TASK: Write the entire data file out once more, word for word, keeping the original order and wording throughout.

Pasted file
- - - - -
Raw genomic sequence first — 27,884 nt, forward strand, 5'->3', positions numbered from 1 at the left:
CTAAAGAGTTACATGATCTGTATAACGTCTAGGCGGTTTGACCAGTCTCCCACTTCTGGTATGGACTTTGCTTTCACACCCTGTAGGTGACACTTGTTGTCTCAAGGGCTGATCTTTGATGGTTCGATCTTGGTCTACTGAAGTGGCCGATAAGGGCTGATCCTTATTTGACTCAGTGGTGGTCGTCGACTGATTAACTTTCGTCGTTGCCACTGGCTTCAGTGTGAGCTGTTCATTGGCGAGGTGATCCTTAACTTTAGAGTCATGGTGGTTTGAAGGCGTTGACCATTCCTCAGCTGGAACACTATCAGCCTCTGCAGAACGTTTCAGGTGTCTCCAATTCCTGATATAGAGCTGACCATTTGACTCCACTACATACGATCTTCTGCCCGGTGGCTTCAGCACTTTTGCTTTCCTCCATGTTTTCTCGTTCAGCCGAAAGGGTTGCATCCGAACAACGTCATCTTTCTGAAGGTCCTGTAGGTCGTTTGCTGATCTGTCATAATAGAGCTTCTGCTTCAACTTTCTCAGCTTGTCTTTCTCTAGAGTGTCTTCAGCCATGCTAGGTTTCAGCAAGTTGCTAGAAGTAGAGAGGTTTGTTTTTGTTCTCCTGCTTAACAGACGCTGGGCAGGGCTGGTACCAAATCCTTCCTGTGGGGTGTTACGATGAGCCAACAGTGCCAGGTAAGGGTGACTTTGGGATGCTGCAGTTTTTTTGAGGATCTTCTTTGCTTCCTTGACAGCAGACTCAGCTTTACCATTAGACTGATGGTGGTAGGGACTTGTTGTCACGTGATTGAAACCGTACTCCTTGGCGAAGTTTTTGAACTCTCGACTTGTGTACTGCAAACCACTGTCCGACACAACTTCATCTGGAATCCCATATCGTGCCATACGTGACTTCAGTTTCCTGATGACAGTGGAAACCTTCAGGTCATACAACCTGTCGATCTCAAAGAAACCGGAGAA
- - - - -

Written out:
Raw genomic sequence first — 27,884 nt, forward strand, 5'->3', positions numbered from 1 at the left:
CTAAAGAGTTACATGATCTGTATAACGTCTAGGCGGTTTGACCAGTCTCCCACTTCTGGTATGGACTTTGCTTTCACACCCTGTAGGTGACACTTGTTGTCTCAAGGGCTGATCTTTGATGGTTCGATCTTGGTCTACTGAAGTGGCCGATAAGGGCTGATCCTTATTTGACTCAGTGGTGGTCGTCGACTGATTAACTTTCGTCGTTGCCACTGGCTTCAGTGTGAGCTGTTCATTGGCGAGGTGATCCTTAACTTTAGAGTCATGGTGGTTTGAAGGCGTTGACCATTCCTCAGCTGGAACACTATCAGCCTCTGCAGAACGTTTCAGGTGTCTCCAATTCCTGATATAGAGCTGACCATTTGACTCCACTACATACGATCTTCTGCCCGGTGGCTTCAGCACTTTTGCTTTCCTCCATGTTTTCTCGTTCAGCCGAAAGGGTTGCATCCGAACAACGTCATCTTTCTGAAGGTCCTGTAGGTCGTTTGCTGATCTGTCATAATAGAGCTTCTGCTTCAACTTTCTCAGCTTGTCTTTCTCTAGAGTGTCTTCAGCCATGCTAGGTTTCAGCAAGTTGCTAGAAGTAGAGAGGTTTGTTTTTGTTCTCCTGCTTAACAGACGCTGGGCAGGGCTGGTACCAAATCCTTCCTGTGGGGTGTTACGATGAGCCAACAGTGCCAGGTAAGGGTGACTTTGGGATGCTGCAGTTTTTTTGAGGATCTTCTTTGCTTCCTTGACAGCAGACTCAGCTTTACCATTAGACTGATGGTGGTAGGGACTTGTTGTCACGTGATTGAAACCGTACTCCTTGGCGAAGTTTTTGAACTCTCGACTTGTGTACTGCAAACCACTGTCCGACACAACTTCATCTGGAATCCCATATCGTGCCATACGTGACTTCAGTTTCCTGATGACAGTGGAAACCTTCAGGTCATACAACCTGTCGATCTCAAAGAAACCGGAGAA